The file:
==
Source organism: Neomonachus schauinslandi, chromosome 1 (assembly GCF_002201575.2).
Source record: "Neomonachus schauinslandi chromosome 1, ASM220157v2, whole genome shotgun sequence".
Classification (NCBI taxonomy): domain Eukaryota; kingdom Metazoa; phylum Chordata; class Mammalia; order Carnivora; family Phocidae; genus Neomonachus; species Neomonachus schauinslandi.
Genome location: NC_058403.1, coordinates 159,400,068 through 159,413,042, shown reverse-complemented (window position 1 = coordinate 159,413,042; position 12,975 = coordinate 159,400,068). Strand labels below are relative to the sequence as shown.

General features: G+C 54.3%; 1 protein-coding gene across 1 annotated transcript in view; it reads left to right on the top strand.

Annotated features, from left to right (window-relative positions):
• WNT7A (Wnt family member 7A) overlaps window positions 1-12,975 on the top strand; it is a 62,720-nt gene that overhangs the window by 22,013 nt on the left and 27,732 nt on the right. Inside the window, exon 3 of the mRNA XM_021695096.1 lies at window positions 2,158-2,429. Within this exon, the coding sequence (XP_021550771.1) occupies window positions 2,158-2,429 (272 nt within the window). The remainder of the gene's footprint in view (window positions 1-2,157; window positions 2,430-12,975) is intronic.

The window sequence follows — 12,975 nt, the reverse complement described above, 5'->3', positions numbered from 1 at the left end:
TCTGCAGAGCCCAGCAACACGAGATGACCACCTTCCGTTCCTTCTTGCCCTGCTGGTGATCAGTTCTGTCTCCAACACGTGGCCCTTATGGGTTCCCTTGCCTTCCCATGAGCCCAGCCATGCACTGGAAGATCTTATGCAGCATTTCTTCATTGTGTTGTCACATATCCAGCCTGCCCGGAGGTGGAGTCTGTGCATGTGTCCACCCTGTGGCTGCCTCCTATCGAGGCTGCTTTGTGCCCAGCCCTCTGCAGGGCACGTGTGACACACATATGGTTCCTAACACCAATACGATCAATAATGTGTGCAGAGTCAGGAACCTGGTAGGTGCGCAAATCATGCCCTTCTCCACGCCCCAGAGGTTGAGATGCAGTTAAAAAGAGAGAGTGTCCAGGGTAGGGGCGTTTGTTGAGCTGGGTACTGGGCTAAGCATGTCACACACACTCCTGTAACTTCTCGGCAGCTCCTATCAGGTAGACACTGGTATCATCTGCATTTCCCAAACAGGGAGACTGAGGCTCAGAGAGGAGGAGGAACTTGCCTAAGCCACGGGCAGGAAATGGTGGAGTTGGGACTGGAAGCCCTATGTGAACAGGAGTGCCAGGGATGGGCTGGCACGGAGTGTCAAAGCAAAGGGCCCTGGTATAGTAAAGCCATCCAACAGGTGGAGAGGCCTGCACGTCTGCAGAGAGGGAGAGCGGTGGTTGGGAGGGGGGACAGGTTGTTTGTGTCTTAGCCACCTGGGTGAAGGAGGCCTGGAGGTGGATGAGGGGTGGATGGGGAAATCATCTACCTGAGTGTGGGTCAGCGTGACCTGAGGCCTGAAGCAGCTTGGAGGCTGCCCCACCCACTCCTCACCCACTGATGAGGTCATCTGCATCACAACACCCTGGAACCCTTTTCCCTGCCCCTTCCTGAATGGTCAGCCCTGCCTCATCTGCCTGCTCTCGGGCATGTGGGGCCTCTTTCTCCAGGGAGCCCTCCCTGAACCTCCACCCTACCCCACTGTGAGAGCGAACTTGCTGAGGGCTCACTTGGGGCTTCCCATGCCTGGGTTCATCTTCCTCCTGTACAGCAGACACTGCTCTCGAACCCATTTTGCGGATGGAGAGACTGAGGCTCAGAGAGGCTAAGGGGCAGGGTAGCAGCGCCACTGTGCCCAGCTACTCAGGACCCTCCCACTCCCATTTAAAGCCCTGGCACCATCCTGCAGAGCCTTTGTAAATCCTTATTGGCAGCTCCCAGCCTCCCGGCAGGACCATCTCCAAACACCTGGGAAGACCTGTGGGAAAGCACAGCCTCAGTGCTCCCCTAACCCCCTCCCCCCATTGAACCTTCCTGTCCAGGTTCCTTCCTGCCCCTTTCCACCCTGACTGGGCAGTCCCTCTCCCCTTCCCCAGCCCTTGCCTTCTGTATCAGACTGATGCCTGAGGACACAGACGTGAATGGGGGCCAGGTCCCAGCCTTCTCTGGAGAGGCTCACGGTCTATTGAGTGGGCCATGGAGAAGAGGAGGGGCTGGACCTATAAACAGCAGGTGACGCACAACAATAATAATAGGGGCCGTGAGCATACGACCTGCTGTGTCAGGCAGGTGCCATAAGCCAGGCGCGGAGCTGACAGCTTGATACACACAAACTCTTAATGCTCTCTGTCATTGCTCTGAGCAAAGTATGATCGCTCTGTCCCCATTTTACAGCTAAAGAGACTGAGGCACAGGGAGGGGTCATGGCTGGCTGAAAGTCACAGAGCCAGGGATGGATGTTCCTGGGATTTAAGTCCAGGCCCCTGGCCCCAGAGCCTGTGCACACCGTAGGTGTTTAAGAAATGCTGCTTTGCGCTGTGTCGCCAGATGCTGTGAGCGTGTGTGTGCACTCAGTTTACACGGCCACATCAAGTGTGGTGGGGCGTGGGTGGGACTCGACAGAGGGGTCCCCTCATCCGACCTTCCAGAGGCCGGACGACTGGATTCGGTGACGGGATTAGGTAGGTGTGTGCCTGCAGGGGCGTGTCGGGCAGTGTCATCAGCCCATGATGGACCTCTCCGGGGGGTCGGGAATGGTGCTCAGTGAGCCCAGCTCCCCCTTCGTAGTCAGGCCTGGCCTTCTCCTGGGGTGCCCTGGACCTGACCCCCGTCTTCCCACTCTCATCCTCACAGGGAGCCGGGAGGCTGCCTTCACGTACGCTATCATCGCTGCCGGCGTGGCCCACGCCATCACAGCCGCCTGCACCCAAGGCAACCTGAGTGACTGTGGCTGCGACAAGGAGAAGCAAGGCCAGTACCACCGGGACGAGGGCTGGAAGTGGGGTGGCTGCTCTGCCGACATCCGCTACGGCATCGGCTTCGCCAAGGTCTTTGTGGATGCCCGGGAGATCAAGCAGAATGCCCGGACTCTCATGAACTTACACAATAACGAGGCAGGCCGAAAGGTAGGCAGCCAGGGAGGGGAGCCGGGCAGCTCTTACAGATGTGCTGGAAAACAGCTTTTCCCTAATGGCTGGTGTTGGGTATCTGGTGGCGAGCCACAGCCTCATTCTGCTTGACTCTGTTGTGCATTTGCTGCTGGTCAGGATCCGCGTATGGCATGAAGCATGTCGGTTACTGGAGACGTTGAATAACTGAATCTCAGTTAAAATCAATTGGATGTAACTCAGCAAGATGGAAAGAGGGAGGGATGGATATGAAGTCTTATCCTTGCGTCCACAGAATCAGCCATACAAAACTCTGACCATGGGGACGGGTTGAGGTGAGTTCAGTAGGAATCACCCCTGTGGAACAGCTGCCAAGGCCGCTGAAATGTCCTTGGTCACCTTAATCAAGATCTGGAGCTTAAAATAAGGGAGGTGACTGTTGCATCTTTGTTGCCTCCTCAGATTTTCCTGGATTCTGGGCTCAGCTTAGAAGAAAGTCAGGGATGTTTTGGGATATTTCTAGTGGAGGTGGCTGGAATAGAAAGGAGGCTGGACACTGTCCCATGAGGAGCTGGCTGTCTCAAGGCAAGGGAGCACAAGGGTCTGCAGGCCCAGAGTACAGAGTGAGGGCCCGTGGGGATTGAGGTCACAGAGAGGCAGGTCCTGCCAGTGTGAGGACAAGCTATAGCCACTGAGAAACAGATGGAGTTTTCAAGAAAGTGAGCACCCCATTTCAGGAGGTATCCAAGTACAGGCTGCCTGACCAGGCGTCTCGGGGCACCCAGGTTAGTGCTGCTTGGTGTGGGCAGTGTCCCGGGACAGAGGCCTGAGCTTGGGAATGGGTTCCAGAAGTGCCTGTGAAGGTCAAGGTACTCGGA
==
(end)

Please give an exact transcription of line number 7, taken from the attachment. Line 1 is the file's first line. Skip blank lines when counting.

• WNT7A (Wnt family member 7A) overlaps window positions 1-12,975 on the top strand; it is a 62,720-nt gene that overhangs the window by 22,013 nt on the left and 27,732 nt on the right. Inside the window, exon 3 of the mRNA XM_021695096.1 lies at window positions 2,158-2,429. Within this exon, the coding sequence (XP_021550771.1) occupies window positions 2,158-2,429 (272 nt within the window). The remainder of the gene's footprint in view (window positions 1-2,157; window positions 2,430-12,975) is intronic.